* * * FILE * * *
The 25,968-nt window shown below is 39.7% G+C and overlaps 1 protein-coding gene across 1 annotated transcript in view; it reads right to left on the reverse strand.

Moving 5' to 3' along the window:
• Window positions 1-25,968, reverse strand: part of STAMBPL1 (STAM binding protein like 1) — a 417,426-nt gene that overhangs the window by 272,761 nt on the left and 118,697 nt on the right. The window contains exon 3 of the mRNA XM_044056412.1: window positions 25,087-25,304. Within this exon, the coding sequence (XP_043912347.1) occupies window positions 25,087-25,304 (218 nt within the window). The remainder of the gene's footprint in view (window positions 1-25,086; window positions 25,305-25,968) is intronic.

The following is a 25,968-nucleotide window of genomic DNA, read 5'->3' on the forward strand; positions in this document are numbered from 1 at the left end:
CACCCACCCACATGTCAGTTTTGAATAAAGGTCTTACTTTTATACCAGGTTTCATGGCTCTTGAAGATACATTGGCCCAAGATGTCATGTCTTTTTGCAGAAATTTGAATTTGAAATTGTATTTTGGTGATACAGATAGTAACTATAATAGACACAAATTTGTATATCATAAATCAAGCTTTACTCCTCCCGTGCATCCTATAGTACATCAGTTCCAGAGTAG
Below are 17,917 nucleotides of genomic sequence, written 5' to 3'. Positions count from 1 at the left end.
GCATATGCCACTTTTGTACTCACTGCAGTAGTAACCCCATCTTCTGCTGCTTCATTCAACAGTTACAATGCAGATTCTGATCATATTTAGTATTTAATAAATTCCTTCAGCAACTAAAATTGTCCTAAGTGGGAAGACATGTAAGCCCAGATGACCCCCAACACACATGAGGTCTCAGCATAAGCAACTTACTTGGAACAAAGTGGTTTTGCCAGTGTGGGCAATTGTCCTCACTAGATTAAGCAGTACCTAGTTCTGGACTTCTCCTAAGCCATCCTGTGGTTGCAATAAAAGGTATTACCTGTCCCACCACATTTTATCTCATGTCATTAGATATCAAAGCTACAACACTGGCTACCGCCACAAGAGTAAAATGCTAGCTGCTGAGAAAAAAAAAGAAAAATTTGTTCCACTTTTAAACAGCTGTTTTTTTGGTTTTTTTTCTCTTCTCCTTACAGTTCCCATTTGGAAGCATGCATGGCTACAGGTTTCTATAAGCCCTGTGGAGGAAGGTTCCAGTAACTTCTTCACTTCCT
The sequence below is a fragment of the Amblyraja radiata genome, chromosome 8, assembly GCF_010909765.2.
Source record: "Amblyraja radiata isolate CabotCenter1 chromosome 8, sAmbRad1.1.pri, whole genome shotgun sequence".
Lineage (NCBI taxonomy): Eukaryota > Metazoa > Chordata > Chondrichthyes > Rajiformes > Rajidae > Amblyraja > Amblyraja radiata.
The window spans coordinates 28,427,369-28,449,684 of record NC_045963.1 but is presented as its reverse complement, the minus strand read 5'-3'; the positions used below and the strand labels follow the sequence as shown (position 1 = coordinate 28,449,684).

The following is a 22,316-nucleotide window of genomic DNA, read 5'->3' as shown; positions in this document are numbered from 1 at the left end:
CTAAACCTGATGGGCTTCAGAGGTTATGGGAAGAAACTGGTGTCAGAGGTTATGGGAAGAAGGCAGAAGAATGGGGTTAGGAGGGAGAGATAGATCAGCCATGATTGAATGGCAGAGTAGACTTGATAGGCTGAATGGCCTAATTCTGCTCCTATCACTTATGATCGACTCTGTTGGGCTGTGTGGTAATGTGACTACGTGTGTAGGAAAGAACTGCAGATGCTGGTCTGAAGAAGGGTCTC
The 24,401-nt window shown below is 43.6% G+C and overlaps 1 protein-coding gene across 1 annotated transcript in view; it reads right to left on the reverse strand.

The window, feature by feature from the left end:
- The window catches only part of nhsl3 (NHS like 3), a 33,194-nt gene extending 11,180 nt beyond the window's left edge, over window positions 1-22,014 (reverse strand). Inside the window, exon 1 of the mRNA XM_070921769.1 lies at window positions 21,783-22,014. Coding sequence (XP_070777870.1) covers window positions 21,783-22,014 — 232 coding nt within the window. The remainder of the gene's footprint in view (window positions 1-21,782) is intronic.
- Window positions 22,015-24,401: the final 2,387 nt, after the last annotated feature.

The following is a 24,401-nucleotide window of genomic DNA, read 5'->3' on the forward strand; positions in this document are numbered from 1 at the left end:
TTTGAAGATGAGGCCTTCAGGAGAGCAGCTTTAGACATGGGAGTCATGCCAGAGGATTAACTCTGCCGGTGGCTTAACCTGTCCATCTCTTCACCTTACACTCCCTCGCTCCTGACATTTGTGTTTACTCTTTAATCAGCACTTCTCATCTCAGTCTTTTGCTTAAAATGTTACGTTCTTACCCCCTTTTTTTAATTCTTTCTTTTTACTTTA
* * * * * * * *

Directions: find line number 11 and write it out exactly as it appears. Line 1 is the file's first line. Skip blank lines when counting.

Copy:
The window spans coordinates 28,427,369-28,449,684 of record NC_045963.1 but is presented as its reverse complement, the minus strand read 5'-3'; the positions used below and the strand labels follow the sequence as shown (position 1 = coordinate 28,449,684).